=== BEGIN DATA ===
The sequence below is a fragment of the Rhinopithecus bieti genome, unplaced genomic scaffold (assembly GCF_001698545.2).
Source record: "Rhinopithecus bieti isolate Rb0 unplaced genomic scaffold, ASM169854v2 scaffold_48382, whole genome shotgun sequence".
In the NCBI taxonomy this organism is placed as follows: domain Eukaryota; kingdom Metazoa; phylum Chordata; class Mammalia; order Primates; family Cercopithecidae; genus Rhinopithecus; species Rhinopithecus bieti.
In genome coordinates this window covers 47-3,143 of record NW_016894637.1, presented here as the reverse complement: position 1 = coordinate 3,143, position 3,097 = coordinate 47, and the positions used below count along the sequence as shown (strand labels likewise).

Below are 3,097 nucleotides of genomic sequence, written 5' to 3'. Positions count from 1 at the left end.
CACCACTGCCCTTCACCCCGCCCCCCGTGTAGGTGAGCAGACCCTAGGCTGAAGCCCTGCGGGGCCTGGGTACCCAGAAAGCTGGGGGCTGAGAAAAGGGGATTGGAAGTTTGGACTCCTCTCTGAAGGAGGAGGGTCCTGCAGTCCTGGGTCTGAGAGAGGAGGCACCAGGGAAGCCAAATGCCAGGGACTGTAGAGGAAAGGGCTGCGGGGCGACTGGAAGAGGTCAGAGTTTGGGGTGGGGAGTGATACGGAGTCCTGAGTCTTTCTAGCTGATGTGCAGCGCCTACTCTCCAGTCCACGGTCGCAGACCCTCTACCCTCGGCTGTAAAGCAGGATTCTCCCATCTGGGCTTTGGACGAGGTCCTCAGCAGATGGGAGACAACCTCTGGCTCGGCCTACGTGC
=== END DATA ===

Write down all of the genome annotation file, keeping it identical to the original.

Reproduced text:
The sequence below is a fragment of the Rhinopithecus bieti genome, unplaced genomic scaffold (assembly GCF_001698545.2).
Source record: "Rhinopithecus bieti isolate Rb0 unplaced genomic scaffold, ASM169854v2 scaffold_48382, whole genome shotgun sequence".
In the NCBI taxonomy this organism is placed as follows: domain Eukaryota; kingdom Metazoa; phylum Chordata; class Mammalia; order Primates; family Cercopithecidae; genus Rhinopithecus; species Rhinopithecus bieti.
In genome coordinates this window covers 47-3,143 of record NW_016894637.1, presented here as the reverse complement: position 1 = coordinate 3,143, position 3,097 = coordinate 47, and the positions used below count along the sequence as shown (strand labels likewise).

Below are 3,097 nucleotides of genomic sequence, written 5' to 3'. Positions count from 1 at the left end.
CACCACTGCCCTTCACCCCGCCCCCCGTGTAGGTGAGCAGACCCTAGGCTGAAGCCCTGCGGGGCCTGGGTACCCAGAAAGCTGGGGGCTGAGAAAAGGGGATTGGAAGTTTGGACTCCTCTCTGAAGGAGGAGGGTCCTGCAGTCCTGGGTCTGAGAGAGGAGGCACCAGGGAAGCCAAATGCCAGGGACTGTAGAGGAAAGGGCTGCGGGGCGACTGGAAGAGGTCAGAGTTTGGGGTGGGGAGTGATACGGAGTCCTGAGTCTTTCTAGCTGATGTGCAGCGCCTACTCTCCAGTCCACGGTCGCAGACCCTCTACCCTCGGCTGTAAAGCAGGATTCTCCCATCTGGGCTTTGGACGAGGTCCTCAGCAGATGGGAGACAACCTCTGGCTCGGCCTACGTGC